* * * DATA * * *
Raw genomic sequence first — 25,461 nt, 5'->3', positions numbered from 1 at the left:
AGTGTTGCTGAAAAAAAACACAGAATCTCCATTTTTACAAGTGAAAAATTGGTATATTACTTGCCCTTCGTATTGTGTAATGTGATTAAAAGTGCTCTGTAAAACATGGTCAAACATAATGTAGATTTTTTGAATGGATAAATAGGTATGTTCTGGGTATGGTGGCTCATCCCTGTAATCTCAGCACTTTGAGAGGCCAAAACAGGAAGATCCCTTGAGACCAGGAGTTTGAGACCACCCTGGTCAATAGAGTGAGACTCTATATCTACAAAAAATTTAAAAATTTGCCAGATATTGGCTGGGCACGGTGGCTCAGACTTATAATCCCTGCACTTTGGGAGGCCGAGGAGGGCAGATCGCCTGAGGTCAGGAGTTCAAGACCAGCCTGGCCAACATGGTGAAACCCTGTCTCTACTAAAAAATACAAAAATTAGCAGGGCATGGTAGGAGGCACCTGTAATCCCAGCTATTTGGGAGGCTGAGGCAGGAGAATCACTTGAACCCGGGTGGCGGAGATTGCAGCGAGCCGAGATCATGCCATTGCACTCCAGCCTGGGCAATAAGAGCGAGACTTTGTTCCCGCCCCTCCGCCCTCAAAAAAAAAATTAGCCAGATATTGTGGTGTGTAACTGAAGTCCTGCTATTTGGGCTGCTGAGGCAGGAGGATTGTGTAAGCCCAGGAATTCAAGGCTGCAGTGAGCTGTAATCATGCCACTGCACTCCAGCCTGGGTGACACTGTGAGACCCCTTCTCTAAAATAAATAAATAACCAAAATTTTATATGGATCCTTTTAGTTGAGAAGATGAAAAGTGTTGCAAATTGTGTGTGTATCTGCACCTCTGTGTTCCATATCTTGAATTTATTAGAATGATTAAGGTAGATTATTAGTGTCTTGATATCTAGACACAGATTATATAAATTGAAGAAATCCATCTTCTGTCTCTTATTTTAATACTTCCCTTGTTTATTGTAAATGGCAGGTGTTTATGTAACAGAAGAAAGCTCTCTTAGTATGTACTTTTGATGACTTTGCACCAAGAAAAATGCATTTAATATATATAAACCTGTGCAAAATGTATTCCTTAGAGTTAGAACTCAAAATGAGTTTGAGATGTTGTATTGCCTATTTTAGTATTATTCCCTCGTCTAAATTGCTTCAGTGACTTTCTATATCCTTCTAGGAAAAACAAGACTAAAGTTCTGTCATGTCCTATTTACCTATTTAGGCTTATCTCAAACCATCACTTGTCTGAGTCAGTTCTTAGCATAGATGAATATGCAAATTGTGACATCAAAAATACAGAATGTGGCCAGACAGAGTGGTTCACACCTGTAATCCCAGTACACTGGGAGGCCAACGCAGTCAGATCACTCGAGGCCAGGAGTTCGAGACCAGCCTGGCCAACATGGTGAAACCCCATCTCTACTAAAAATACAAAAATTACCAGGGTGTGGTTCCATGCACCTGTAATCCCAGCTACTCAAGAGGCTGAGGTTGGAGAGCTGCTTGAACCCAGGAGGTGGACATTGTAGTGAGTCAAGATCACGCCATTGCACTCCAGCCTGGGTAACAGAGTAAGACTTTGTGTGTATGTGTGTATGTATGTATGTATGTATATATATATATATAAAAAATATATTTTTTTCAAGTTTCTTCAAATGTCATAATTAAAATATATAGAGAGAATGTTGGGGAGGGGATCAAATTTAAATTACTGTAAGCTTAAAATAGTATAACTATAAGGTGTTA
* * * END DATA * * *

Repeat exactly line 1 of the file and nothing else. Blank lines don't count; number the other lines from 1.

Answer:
Raw genomic sequence first — 25,461 nt, 5'->3', positions numbered from 1 at the left: